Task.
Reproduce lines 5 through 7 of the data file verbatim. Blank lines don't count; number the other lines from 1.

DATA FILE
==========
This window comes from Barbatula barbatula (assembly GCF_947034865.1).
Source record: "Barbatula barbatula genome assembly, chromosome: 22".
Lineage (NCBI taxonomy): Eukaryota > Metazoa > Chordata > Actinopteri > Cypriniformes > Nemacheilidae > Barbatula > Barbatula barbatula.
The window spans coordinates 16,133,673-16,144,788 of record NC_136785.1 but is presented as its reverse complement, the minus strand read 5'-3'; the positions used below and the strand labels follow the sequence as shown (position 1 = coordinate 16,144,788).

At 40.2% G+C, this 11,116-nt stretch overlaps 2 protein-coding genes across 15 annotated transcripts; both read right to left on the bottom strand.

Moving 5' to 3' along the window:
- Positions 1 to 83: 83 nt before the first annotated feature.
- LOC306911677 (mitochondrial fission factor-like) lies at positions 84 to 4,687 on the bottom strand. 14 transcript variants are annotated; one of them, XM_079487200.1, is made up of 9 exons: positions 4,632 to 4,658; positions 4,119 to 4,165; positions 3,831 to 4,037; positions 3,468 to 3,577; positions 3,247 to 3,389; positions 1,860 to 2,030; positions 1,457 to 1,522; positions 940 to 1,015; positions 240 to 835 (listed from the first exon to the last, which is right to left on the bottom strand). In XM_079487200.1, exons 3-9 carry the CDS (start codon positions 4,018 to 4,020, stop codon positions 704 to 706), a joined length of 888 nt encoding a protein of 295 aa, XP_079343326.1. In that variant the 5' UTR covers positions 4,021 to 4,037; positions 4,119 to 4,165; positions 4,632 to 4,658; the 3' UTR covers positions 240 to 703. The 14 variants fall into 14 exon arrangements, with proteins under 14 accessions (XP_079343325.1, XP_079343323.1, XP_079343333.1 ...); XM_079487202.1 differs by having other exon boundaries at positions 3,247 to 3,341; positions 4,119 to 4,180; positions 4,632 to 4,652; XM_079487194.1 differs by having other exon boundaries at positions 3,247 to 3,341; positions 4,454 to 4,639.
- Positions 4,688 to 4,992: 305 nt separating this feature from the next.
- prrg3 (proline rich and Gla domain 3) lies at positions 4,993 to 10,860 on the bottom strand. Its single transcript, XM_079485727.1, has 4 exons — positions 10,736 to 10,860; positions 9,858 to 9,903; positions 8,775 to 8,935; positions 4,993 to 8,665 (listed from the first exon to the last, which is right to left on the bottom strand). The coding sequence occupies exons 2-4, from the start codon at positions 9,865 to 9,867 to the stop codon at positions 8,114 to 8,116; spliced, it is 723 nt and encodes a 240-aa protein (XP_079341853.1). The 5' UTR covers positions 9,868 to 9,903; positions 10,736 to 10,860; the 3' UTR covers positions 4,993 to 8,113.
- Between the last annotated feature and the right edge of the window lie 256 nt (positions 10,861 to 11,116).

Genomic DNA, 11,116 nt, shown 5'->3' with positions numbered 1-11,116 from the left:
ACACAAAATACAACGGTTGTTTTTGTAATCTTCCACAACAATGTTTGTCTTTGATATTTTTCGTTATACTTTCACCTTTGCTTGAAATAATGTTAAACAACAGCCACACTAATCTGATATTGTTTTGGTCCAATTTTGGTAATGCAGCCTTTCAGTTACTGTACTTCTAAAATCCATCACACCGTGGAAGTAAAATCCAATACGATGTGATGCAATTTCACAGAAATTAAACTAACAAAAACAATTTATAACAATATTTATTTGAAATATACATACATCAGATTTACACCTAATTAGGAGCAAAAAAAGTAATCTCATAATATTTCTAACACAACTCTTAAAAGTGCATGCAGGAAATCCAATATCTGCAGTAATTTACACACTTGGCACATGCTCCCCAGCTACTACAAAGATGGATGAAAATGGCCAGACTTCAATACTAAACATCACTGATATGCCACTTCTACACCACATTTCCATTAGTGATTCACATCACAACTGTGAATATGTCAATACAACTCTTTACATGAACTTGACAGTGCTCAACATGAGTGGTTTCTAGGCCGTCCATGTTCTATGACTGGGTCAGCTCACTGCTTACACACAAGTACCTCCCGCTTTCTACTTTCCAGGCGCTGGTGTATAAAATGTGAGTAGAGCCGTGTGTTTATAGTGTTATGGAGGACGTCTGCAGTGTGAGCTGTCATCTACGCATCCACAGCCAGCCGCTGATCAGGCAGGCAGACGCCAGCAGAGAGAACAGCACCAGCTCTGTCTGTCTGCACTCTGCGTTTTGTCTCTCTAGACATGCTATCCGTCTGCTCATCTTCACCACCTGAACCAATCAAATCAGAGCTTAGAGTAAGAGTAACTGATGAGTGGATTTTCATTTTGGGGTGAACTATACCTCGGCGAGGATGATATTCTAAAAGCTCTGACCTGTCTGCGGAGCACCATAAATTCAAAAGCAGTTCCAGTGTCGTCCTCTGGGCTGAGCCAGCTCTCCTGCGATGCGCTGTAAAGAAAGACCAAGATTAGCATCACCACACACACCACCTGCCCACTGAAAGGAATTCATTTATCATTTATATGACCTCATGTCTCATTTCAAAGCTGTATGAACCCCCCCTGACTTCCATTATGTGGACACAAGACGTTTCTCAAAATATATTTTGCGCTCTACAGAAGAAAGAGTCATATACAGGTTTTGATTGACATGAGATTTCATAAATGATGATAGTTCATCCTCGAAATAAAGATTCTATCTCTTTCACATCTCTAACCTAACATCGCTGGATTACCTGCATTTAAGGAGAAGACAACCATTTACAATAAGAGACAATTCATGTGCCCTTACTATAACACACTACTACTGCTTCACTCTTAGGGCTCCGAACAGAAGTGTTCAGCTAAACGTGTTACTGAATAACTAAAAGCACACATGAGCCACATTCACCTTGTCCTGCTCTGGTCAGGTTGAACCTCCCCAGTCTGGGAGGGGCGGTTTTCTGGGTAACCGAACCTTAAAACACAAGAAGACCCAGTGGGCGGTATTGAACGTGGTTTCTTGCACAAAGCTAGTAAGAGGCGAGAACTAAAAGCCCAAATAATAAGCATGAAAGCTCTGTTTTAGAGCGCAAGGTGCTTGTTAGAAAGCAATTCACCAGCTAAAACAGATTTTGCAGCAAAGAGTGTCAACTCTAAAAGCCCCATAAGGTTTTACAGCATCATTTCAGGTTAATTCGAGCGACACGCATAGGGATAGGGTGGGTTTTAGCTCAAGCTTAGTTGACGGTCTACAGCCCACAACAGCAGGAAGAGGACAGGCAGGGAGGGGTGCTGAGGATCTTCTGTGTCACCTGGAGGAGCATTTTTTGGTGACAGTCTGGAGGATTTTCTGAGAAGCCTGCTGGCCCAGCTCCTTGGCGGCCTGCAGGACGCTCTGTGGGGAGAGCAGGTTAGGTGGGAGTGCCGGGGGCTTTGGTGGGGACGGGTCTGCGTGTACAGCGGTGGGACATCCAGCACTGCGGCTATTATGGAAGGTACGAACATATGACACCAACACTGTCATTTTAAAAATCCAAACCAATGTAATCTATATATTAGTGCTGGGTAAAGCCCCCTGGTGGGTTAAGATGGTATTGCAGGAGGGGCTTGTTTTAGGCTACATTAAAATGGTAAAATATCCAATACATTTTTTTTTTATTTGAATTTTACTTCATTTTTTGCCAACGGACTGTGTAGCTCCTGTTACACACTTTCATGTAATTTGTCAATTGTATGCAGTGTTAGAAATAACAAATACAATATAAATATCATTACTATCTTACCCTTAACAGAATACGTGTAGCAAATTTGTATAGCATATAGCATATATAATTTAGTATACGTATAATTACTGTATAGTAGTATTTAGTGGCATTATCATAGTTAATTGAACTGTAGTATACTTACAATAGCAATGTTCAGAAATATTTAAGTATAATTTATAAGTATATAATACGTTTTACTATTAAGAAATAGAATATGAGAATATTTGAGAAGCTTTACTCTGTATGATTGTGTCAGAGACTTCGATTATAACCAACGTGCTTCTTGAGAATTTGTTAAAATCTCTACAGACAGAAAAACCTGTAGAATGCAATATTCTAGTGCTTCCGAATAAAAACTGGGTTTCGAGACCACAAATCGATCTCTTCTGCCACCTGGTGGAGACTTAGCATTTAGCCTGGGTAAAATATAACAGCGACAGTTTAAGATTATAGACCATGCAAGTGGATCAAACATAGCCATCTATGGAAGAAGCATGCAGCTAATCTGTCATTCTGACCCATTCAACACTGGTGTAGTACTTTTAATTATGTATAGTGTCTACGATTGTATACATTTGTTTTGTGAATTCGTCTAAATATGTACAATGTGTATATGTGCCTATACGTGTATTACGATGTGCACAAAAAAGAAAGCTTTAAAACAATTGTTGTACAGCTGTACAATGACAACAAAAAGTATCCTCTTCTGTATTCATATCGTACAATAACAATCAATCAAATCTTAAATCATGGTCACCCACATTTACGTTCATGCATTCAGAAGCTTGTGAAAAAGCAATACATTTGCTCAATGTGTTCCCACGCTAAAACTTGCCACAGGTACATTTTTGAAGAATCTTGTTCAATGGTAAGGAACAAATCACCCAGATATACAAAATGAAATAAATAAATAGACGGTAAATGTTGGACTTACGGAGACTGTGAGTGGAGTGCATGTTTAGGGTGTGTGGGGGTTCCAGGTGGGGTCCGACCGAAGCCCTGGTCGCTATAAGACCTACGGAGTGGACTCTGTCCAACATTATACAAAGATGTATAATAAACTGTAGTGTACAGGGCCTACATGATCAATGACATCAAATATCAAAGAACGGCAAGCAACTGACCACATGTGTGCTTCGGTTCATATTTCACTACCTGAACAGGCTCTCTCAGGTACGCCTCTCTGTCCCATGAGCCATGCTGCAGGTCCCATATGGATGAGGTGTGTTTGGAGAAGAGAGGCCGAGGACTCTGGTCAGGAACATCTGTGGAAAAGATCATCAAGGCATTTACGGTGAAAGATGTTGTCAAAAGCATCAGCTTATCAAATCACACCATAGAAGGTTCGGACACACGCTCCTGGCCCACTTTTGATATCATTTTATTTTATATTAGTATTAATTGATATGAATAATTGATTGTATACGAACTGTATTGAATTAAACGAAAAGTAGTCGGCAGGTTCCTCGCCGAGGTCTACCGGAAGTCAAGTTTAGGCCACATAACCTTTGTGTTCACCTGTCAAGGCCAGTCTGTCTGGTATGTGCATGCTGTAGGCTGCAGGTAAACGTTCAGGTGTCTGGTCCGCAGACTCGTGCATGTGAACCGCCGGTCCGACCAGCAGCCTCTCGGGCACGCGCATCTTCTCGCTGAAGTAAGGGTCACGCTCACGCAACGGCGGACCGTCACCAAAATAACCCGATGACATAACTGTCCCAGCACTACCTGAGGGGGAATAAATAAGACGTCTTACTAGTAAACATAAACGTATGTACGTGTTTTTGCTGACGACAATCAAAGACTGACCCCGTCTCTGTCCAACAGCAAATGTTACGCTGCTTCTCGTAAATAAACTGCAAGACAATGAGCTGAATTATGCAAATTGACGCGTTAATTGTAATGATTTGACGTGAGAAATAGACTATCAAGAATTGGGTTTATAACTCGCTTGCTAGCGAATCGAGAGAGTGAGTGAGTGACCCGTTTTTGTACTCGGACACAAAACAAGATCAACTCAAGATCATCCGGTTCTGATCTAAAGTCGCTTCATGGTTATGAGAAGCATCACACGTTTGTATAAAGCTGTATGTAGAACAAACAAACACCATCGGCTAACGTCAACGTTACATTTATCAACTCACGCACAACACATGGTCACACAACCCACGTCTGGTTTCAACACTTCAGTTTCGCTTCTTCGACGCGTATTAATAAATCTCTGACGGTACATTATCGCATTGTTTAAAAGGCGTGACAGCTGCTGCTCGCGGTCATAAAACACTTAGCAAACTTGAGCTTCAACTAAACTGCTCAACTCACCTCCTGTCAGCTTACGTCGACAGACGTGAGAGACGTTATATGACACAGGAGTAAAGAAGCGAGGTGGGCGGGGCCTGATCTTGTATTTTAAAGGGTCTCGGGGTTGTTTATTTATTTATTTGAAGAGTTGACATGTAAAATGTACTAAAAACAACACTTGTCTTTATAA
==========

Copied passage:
At 40.2% G+C, this 11,116-nt stretch overlaps 2 protein-coding genes across 15 annotated transcripts; both read right to left on the bottom strand.

Moving 5' to 3' along the window:
- Positions 1 to 83: 83 nt before the first annotated feature.